No doubt somebody is already doing the maths. And coming up with the fact that the odds of hitting haemoglobin by nothing but random chance are mega-hyper-ultra-super-astronomical. And that even allowing for a million variants of haemoglobin/haemocyanin that still leaves the odds as hyper-ultra-super-astronomical. And that will be because they understand as little of evolution as Hoyle did.

        Single-celled animals don't have haemoglobin or haemocyanin because diffusion carries sufficient oxygen. Small multi-cellular animals don't have haemoglobin or haemocyanin either because the square-cube law means they're more "surfacey" and diffusion suffices. Water can carry around 1/20th the oxygen of blood (at human body temperature) so animals that are small enough don't need anything better than water. There's even a species of antarctic fish without haemoglobin because water dissolves more oxygen at low temperature and they are so sedentary they can get by without it.

        Up to a certain size, water is sufficient. Slightly larger than that and you need something better than water, but it doesn't need to be 20 times better (as haemoglobin is). It only needs to be fractionally better. Over time, your descendants may be slightly larger than you and need something slightly better to carry oxygen than you had. Enough time, and enough size increases and you need, and end up with, via a series of small improvements accumulating over time haemoglobin or haemocyanin. Never, at any stage, was there a jump from getting by with water to your children needing haemoglobin.

        Hoyle made a straw man. Kicked the arse out of it. Set fire to it. Stamped the ashes into the ground. Then pissed on the ground. The creationists praise him for demolishing evolution, but he didn't. He destroyed a straw man. He probably sincerely thought what he was attacking was evolution, but it wasn't. Hoyle's comments regarding evolution are unmitigated bollocks.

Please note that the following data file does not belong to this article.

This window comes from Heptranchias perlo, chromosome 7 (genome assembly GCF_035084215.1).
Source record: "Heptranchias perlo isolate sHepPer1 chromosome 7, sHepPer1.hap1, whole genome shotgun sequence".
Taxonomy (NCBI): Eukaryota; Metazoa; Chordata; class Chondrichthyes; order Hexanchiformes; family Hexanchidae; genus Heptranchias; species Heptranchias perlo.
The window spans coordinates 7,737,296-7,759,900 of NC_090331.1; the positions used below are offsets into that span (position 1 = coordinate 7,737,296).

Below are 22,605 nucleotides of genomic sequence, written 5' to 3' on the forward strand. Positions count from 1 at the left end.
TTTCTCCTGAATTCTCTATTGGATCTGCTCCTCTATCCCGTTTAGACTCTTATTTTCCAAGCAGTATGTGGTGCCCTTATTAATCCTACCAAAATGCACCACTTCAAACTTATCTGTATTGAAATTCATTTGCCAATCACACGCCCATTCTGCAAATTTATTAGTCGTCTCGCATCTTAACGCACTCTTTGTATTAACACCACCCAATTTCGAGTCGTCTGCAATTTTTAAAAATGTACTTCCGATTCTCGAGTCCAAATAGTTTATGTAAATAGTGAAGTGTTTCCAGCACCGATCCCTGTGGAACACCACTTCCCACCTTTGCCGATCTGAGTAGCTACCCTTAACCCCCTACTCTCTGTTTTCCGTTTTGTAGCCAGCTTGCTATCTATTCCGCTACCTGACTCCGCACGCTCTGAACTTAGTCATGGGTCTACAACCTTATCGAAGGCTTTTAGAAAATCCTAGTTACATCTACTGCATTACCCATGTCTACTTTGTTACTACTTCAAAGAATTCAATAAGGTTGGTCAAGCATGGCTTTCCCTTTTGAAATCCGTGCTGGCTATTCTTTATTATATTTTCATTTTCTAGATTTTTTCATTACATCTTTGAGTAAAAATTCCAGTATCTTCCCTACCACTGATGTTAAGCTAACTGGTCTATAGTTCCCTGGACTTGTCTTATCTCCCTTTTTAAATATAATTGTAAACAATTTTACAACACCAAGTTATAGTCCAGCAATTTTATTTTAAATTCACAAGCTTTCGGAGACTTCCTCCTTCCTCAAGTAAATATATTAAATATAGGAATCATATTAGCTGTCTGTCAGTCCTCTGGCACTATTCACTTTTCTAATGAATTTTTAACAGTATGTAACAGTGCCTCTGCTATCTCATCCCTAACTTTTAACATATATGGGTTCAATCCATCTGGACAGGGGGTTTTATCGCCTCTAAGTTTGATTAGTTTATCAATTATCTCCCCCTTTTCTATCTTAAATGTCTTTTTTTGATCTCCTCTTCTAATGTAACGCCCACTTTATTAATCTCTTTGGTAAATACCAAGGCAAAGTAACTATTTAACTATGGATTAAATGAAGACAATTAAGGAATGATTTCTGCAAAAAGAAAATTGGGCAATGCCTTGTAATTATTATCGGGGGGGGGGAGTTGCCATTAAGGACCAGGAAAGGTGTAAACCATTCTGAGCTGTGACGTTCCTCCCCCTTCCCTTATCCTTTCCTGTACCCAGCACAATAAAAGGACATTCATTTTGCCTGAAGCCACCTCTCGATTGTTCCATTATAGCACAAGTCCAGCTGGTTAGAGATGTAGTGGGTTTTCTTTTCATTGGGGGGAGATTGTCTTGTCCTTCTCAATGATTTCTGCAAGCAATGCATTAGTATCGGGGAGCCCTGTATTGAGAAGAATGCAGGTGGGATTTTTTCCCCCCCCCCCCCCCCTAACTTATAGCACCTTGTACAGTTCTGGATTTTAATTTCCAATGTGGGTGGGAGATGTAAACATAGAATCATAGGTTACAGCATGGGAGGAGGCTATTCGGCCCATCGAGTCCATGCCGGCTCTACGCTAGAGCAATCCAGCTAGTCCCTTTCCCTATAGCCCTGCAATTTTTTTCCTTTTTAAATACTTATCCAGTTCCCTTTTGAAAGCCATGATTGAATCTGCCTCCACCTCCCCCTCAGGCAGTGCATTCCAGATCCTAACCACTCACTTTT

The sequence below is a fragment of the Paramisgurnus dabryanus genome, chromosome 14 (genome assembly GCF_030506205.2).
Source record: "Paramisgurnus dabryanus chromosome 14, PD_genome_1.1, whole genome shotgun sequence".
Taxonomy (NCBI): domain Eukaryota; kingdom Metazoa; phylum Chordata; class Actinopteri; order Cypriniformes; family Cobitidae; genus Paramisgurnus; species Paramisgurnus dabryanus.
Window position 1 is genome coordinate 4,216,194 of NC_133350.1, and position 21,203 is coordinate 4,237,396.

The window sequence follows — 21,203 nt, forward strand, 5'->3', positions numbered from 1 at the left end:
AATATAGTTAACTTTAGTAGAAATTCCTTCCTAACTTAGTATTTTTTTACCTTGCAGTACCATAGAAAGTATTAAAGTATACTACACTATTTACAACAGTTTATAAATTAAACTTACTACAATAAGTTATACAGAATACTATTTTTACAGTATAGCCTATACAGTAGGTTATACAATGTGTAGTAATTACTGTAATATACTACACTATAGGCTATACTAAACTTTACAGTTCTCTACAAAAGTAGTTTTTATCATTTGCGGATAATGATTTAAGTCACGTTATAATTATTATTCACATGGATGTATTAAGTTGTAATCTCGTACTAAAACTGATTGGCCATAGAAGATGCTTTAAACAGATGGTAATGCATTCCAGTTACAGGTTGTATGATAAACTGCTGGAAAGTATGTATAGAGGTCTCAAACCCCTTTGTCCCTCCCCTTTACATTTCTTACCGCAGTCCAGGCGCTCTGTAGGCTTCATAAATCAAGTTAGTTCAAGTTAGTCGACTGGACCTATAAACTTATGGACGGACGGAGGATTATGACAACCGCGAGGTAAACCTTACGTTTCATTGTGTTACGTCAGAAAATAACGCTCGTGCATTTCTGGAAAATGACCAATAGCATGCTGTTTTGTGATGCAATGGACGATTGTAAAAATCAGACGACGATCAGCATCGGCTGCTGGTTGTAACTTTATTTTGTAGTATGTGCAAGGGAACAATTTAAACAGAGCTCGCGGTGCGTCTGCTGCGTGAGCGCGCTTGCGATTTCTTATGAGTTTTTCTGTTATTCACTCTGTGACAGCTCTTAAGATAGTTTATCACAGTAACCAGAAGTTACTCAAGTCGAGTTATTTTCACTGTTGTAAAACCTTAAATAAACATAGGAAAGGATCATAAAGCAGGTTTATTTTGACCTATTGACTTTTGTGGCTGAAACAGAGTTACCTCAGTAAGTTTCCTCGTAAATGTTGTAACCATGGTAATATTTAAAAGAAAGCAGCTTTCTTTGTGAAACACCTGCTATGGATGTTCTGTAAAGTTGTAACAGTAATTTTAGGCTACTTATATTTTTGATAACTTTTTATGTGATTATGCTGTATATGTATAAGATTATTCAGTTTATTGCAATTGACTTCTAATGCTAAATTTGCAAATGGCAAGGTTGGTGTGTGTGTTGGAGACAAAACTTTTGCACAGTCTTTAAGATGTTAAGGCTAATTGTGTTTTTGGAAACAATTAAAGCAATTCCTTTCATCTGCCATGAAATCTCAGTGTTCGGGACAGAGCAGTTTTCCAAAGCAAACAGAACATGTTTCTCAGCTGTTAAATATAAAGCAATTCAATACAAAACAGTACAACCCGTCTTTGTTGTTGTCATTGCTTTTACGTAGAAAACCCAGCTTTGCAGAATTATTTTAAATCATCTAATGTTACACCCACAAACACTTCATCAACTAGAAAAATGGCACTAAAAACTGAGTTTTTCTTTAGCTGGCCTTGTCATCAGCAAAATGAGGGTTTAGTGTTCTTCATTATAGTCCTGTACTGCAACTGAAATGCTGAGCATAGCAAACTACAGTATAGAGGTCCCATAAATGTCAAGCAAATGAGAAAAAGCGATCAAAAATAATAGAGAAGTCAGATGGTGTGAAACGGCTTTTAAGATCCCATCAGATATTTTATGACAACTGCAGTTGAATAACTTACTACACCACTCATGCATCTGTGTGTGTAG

9. Doctor_Wibble
    Alien

    The probability is 0 until it is 1

    Because until we know it's known, it's a known unknown, as Mr Cheney might have said.

    The best way to be certain is to broadcast our existence with a very simple 'We are ready to be enslaved/crushed/eaten' and the question will resolve itself soon enough.

    If there's such a thing as friendly aliens that don't want to do any of those things they will turn up and ask us nicely to turn off the message and hope nobody heard it. Unless they also see some of our TV broadcasts in which case they will probably throw their hands/tentacles up in despair and leave us to it.

    1. Simon Ward

      Re: The probability is 0 until it is 1

      "Because until we know it's known, it's a known unknown, as Mr Cheney might have said."

      He might have, had Rumsfeld not beaten him to it ...

      1. Doctor_Wibble
        Facepalm

        Re: The probability is 0 until it is 1

        Dammit sods feck arse bollocks, you're right!

        Worse, I already knew that so why TF I put Cheney there I don't know, though I suspect I'm not the first person ever to make that exact remark about him...